And the real and underlying problem, of runaway population, is no nearer to being addressed.

But politically the World is quite different.  When I originally wrote the paper on climate change scientists were alarmed but very few politicians had any opinion on the matter.  Now it is 'bread and butter'.



Sea Levels

The present, increasingly heated, debate seems to be drawing all sorts of red herrings across the path. 

For example sea level rise is being promoted as a serious issue and reason for action.  But long before this has any real impact there will be a wide range of much worse outcomes of global warming; including crop failures and weather events. 

Al Gore's Inconvenient Truth is one such overstatement, wildly quoted by sceptics, as it suggests that Manhattan will be swamped within the lifetime of current buildings (<20 years).  Other prominent 'green activists' have claimed that we are facing a five or six meter sea level rise this century.  We already have politicians in Western Australia and some Pacific Island nations proclaiming that current coastal inundation is due to sea level rise.

In a runaway feedback loop temperatures could climb higher than expected but if  anthropogenic warming is fast enough to cause a rise of 6 metres (or more) this century we will have a lot more to worry about than declining coastal property values;  we will have nothing to eat.

Land based ice has been melting for around the past 22,000 years and sea levels have risen about 130 metres over that period as a result.  But less than two metres of this rise occurred during the past 5,000 years. 

Sea levels have been fairly accurately measured since the 1920's and there have been more accurate satellite data since the late 1990's.   Prior to that tidal statistics are less reliable.  Back in the 1800's there were some places with good measurement but a whole world view (necessary to measure global sea level) was not available.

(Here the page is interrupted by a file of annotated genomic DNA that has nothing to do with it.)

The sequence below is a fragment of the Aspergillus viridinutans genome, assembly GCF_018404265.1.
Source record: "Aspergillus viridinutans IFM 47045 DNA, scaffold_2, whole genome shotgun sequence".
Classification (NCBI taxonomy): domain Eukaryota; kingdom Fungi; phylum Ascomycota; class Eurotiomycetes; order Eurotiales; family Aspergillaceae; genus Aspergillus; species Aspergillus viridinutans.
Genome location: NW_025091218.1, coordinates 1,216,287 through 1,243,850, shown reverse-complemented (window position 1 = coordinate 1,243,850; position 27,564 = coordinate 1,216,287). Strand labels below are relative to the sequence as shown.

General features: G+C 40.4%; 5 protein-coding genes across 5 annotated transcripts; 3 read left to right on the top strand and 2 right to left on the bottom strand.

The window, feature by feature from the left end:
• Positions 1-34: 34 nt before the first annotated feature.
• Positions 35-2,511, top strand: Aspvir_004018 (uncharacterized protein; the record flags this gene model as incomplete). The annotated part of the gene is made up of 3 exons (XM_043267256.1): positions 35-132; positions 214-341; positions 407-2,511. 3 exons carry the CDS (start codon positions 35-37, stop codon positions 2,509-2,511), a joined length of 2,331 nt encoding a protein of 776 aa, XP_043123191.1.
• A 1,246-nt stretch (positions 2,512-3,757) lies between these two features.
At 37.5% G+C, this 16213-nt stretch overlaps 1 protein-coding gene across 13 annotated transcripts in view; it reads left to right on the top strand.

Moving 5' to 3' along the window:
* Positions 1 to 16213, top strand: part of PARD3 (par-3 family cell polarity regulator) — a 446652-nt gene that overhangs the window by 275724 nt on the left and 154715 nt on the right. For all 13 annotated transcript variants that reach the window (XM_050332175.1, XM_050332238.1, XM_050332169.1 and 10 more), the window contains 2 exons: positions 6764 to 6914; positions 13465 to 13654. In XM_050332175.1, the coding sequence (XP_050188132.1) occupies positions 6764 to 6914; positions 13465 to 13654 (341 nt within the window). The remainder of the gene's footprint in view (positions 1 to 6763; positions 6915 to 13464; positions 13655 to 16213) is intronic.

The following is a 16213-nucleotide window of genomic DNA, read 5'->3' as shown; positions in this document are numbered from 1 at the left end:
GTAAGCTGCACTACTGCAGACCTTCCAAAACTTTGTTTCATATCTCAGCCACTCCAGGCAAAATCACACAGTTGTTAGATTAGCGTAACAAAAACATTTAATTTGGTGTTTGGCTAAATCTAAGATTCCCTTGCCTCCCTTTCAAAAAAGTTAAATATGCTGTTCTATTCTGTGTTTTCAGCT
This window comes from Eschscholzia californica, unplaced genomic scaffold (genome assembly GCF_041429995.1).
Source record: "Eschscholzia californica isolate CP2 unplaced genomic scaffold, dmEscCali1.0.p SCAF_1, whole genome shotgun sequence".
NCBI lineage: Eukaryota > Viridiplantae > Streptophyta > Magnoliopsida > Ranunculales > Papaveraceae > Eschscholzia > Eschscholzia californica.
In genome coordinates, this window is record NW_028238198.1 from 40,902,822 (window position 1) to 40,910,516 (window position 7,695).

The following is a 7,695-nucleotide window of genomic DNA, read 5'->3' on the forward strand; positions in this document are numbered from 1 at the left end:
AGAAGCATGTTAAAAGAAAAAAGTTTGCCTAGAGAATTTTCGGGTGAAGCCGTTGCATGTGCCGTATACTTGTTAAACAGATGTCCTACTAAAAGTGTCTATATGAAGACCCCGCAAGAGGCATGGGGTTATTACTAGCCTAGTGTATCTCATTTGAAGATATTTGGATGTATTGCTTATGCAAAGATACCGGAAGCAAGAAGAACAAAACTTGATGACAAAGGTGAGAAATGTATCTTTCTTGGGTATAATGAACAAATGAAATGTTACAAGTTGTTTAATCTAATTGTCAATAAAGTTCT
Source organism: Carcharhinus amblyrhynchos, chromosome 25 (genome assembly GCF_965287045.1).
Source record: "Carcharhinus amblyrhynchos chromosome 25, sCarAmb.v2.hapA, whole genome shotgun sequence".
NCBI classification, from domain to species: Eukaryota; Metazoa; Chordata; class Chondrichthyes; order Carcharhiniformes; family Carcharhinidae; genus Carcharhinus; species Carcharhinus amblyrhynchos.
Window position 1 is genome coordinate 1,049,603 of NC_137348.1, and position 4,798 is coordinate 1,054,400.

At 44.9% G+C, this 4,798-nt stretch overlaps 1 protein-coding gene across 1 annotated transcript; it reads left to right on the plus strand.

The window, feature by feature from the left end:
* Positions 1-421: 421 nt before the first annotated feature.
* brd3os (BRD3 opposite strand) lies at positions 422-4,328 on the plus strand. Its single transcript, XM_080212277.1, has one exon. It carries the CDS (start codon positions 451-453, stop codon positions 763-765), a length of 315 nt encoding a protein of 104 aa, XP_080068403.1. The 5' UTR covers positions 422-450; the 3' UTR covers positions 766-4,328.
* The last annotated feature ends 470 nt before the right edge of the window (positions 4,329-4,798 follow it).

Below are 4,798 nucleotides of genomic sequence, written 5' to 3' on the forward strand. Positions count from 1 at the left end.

Before that, local rises and falls in the earth's crust begin to be significant (where do you measure from).  But we can say with some confidence that mean sea levels have risen by around 20 to 30 cm (around a foot) in the past 100 years.  More accurate satellite records put this at 6 cm in the past 20 years (3 mm per year) on a linear trend.  This is due to land based ice continuing to melt and to ocean expansion due to warming.


Source: Wikipedia, the free encyclopaedia

This effect is considerably less than movements in the earth's crust in many places. The lateral movement of the earth's tectonic plates is typically 50–100 mm per year; in some places much more. Claims that some islands and other places are being inundated by sea level rise are more likely due to tectonics (in the case of coral atolls – as this is how they form) or in places like Venice, due to excessive groundwater use, there may be dozens of other factors before sea level rise becomes an issue.  It may even be a positive factor in some locations like the Turkish coast, where once coastal villages are now inland.

I have been catching the ferry in Sydney for various periods spanning 40 years and I see no perceptible change in the sea level in Sydney Harbour (or over harbour side seawalls or pools) but I do accept that I have trouble discerning a 12 cm rise over that period, as the tidal variation is vastly larger.  Even the ripples on a calm day would make this difference hard to confirm.

That faster inundation might happen in future relies on the tipping point theory - that at some point soon there will be a cataclysmic climate change due to positive feedback to temperature rise - resulting in the remaining land ice (principally Greenland and Antarctica) melting, together with ocean warming and expansion.  This will be troublesome for some cities and very serious for delta dependent countries like Bangladesh.

On the other hand melt water from receding glaciations is an extremely important (if globally short term) resource and is already feeding more people than ever before.

Since I wrote the original paper a credible scientific view has evolved and generally agrees that if global warming accelerates there may be a half metre rise in sea level over the next 50 years. Hardly grounds for selling your harbour frontage just yet.

Ridiculous projections about vastly greater inundation provide succour for those opposed to doing anything; or just tilting at windmills, as in Copenhagen; shades of Don Quixote.




Wind Power


Many, particularly in the media and the green movement, suggest that windmills will save the world from the greenhouse effect.

In the twenty years since I wrote the original paper wind technology has come a long way. Wind turbines are very much larger and more efficient. Larger turbines are higher and have a much greater swept area capturing much more wind. A typical 2MW turbine well located in a good wind province now pays back its whole of life construction, maintenance and removal energy debt in around six months instead of three years.